Here’s just a plain old URL suffice. It’s going to parse automatically the URL, it’s going to figure out what server to talk to, what document to retrieve, what HTTP version, that GET request ..., and all that’s stuff. And returns us back a file handle.

The code above lets us open a file and read through all the words in the file and counting them up.

Now we don’t have to just read text files, we can read HTML files.

Just tell it, go give me that HTML file, and then write a loop.

So now we have basically built a web browser in four lines of files and this will print out that content of the web page.

Parsing webpages :

What scraping really is, is when we write a Python program that fakes or pretends to be a browser as we just did. It retrieves the web pages, it looks at them, and maybe extracts some information.

Now, why might you scrape? Well, you might scrape data that you can’t get any other way. Now, you’ve got to be careful, because it might not be legal to do this.

Beautiful Soup :

BeautifulSoup is a python library that let us go through the html code with ease because it turns out that HTML is so ugly and so inconsistent that things like regular expressions don’t always work very well with HTML.

I think the naming of this is all sorts of this tongue-in-cheek of what a mess HTML is. And so instead of calling it HTML super parser, they just call it something silly because it’s kind of a silly problem because HTML on the web is just so bad.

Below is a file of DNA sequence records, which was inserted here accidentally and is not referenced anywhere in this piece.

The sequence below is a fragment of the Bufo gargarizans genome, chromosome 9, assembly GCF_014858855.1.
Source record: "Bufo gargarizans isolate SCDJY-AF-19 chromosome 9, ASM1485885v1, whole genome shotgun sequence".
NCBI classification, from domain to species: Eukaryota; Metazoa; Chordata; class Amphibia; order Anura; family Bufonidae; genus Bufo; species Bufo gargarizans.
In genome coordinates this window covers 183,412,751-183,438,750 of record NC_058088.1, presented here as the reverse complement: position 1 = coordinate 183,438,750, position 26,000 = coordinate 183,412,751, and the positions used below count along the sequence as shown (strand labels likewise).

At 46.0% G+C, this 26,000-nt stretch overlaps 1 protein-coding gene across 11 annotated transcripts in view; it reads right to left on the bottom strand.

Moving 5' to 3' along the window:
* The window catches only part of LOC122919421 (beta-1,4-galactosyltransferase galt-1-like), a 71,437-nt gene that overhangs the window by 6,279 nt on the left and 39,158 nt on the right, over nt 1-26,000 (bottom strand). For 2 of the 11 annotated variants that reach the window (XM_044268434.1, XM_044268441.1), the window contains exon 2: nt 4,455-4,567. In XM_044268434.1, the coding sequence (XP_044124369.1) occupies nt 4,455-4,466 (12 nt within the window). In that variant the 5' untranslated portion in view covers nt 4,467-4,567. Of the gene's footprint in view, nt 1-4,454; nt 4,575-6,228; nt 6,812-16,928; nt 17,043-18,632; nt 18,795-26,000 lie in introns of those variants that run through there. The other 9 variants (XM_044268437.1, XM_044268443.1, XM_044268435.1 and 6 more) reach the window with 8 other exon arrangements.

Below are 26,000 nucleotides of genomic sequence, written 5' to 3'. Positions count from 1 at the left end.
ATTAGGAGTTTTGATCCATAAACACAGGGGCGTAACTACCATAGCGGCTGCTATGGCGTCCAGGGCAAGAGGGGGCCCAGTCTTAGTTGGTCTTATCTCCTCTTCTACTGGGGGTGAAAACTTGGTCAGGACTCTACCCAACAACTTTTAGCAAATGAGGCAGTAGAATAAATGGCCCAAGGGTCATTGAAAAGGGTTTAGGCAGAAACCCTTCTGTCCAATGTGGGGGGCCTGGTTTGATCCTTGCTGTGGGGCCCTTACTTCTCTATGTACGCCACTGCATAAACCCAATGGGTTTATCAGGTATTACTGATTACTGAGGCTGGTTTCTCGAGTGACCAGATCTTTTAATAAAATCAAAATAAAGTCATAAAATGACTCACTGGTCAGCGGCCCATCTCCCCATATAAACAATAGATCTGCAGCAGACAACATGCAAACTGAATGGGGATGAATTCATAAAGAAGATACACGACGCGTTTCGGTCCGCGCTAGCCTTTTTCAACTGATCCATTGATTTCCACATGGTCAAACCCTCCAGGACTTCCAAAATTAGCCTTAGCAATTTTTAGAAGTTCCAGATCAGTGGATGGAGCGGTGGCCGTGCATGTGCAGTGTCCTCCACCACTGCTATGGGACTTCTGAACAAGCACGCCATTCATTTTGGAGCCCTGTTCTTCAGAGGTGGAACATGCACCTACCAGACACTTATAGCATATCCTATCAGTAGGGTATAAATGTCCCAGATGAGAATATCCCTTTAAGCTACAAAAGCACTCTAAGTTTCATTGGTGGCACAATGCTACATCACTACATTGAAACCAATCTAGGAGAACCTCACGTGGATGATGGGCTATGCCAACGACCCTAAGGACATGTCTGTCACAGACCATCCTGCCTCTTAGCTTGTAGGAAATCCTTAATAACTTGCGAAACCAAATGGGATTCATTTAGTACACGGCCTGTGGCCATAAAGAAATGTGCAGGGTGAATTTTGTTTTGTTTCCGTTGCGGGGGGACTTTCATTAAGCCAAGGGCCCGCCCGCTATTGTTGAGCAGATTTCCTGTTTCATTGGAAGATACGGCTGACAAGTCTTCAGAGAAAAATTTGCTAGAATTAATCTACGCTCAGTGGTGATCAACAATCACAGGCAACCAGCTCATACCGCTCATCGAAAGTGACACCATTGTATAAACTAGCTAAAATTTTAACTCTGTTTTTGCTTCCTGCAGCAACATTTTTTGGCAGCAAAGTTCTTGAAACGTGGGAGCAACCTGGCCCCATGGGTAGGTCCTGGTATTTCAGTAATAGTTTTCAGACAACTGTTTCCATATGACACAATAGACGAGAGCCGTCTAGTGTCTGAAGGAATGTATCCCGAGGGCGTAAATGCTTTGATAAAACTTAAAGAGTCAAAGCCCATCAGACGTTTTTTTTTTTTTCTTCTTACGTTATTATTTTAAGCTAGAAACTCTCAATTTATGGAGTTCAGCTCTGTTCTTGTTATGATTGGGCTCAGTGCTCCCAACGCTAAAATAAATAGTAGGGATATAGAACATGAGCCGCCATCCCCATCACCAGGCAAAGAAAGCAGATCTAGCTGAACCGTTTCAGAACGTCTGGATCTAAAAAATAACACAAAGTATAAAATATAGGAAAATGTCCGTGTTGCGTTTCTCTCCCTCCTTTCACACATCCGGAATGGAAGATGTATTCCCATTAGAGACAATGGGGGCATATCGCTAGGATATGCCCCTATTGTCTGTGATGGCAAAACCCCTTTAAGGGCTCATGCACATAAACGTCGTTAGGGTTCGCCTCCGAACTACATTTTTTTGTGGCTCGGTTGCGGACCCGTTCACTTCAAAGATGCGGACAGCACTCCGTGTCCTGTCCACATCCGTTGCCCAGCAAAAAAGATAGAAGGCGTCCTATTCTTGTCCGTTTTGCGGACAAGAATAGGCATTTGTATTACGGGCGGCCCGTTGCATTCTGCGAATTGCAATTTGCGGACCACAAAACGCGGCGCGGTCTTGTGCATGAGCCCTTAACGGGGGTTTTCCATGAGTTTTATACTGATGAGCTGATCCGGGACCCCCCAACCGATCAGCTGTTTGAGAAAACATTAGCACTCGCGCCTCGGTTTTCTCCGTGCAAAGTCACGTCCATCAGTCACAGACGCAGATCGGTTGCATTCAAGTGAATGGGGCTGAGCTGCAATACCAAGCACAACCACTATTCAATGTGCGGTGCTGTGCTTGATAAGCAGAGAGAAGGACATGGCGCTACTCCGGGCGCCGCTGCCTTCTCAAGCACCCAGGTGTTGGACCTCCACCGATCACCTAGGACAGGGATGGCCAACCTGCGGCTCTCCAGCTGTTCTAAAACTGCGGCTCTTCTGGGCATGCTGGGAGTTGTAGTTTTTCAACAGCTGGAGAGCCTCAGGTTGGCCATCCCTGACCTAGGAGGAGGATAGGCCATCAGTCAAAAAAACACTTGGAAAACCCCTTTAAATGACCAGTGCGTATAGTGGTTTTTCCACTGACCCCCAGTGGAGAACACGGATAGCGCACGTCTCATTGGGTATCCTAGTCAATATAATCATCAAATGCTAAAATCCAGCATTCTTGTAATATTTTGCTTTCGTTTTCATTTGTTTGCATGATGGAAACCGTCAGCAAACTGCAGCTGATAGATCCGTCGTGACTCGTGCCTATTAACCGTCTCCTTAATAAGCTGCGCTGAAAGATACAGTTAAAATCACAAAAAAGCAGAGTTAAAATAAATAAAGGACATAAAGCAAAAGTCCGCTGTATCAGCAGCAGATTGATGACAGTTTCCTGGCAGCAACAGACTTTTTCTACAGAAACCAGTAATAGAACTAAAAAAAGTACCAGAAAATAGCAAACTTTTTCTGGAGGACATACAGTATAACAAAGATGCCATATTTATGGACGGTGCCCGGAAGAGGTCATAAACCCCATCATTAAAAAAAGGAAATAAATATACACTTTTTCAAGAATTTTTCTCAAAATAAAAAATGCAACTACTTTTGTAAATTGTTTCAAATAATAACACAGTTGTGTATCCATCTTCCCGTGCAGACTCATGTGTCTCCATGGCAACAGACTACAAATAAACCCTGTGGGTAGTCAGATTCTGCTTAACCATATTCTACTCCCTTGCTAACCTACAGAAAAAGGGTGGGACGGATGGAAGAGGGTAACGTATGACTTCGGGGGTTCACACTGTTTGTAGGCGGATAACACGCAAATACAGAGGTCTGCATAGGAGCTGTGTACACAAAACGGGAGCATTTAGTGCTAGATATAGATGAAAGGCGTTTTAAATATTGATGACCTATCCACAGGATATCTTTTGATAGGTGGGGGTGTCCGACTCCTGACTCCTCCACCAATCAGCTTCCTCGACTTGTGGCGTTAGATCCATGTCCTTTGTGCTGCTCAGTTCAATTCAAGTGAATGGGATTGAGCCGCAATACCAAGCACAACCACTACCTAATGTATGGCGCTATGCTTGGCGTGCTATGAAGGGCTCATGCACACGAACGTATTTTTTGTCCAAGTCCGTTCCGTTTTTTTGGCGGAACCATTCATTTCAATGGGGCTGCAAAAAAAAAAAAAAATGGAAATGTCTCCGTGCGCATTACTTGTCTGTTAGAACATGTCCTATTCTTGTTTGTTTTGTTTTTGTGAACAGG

The code snippet below is a simple use of the BeautifulSoup library to retrieve and parse any HTML page and pull out anchor tags, which is really sort of the beginning of a web crawler.

SSL certificate :

SSL stands for Secure Sockets Layer and is designed to create secure connection between client and server.

Client need to connect to server over SSL, fetch its certificate, check that the certificate is valid (signed properly) and belongs to this server (server name).

To keep things simple we will disable the certificate verification when connecting via HTTPs.

In a surprisingly few lines of code you can do the hard part of a web crawler. BeautifulSoup really simplifies it.

And that’s one of the things that people really like about Python.You’ve got a basic web crawler that works in less than 30 minutes.

And so the support for HTML, HTTP, and sockets in Python is one of the very, very charming things that people really like about Python.

Conclusion :

In this article, we learned how to use Python to effectively access web pages read them and extract specific data using Urllib and Beautifulsoup.

I hope this was a useful to those who just started learning about webscraping like me.

Do share your thoughts, questions. I welcome feedback and constructive criticism regarding this article. Happy learning!

References and further reading :

“Python for Everybody: Exploring Data In Python 3”



Committed lifelong learner. I am passionate about machine learning, data engineering and currently working as a datascientist.